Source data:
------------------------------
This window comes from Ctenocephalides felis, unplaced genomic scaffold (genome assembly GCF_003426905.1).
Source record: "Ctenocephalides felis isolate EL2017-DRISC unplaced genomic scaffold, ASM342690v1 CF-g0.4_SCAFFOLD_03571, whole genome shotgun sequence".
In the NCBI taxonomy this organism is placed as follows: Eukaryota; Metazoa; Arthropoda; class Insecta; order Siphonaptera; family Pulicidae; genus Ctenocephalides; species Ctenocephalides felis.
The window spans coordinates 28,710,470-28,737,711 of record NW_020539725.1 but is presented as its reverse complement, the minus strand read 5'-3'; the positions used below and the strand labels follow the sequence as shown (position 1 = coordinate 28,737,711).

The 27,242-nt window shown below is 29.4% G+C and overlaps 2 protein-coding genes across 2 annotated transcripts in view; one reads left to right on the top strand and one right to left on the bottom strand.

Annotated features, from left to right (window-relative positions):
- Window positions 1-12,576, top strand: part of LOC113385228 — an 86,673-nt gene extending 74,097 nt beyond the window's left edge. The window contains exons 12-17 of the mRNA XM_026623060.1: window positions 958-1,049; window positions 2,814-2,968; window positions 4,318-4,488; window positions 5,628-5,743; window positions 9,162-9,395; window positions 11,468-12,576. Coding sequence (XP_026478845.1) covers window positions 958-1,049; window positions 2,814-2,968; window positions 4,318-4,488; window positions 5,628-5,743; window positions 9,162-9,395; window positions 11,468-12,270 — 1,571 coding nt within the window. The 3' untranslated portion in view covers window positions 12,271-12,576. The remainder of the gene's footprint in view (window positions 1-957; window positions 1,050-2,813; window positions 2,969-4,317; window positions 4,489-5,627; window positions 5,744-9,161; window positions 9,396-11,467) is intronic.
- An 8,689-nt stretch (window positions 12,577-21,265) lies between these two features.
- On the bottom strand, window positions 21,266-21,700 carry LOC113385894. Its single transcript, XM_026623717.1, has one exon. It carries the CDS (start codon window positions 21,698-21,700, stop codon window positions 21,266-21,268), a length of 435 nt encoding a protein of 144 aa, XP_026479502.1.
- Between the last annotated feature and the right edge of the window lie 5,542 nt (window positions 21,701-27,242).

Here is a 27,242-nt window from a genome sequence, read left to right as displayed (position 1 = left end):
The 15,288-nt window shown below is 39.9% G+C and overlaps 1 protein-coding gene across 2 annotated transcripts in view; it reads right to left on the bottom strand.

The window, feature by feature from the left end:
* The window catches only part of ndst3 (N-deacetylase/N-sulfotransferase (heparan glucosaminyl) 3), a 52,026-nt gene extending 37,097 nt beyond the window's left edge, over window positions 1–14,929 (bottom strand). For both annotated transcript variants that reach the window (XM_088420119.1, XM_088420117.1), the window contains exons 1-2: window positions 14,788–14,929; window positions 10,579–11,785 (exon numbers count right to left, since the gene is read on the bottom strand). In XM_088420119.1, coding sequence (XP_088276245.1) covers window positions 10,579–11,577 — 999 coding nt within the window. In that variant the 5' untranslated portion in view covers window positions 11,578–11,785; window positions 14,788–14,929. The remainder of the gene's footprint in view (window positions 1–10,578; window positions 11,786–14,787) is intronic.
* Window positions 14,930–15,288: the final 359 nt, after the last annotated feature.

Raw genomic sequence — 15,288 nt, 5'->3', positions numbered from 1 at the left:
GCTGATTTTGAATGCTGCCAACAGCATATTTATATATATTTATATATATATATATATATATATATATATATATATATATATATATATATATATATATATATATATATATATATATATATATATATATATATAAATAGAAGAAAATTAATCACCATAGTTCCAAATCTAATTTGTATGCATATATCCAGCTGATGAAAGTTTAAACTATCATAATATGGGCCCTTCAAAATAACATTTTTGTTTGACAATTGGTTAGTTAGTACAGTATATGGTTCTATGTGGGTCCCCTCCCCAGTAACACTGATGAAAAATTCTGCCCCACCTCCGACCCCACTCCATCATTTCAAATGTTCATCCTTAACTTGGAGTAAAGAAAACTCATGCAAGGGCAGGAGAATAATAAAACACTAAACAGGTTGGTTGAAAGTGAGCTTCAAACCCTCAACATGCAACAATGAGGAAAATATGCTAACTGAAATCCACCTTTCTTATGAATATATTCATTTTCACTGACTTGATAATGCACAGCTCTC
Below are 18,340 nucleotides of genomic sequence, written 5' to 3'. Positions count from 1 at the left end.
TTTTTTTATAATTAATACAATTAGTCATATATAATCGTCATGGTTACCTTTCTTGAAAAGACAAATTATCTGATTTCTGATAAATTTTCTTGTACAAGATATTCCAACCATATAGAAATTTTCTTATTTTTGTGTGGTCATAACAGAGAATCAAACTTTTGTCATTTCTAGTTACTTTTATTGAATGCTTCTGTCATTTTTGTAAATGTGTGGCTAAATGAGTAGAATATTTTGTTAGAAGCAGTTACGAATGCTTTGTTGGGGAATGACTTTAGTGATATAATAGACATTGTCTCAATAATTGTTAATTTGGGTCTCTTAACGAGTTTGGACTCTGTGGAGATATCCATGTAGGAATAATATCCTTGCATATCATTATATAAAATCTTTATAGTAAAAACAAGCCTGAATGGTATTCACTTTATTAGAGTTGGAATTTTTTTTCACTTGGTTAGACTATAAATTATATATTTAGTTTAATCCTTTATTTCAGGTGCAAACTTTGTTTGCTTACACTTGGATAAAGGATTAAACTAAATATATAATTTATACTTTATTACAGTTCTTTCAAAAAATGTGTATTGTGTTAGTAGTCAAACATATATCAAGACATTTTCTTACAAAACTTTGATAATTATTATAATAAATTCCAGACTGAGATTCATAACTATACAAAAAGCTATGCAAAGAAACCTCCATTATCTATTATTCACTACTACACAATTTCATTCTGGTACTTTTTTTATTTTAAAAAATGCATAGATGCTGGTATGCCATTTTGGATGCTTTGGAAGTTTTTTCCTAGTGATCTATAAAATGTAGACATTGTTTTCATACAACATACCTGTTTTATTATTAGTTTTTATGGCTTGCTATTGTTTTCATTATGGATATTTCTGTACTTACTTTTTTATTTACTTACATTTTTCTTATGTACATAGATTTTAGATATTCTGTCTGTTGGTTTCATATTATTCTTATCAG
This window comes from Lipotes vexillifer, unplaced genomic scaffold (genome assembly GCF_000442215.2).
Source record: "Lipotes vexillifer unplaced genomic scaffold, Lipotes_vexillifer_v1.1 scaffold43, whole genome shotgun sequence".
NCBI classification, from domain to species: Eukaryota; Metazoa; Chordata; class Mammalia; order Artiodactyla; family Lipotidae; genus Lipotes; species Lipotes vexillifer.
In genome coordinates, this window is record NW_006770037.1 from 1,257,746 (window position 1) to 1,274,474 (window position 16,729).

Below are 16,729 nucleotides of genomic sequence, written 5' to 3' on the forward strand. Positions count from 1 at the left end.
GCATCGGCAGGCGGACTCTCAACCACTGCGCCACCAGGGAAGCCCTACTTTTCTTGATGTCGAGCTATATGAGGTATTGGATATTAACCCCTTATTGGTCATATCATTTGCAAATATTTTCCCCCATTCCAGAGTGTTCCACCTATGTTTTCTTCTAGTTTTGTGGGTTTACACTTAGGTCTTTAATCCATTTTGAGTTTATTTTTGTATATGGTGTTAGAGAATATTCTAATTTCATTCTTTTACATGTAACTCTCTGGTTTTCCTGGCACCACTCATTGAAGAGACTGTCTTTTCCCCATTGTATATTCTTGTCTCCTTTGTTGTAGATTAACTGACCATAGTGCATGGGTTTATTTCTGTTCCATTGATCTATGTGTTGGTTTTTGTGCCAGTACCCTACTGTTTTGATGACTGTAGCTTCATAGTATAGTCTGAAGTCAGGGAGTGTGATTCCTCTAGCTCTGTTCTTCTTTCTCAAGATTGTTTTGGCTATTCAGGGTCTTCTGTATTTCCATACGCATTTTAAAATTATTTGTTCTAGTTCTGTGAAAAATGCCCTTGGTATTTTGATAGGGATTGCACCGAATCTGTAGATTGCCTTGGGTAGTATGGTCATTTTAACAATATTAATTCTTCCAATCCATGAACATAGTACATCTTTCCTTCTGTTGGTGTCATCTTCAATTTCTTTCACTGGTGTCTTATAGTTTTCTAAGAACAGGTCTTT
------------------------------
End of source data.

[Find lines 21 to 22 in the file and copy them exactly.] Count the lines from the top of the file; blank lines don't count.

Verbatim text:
Source record: "Lipotes vexillifer unplaced genomic scaffold, Lipotes_vexillifer_v1.1 scaffold43, whole genome shotgun sequence".
NCBI classification, from domain to species: Eukaryota; Metazoa; Chordata; class Mammalia; order Artiodactyla; family Lipotidae; genus Lipotes; species Lipotes vexillifer.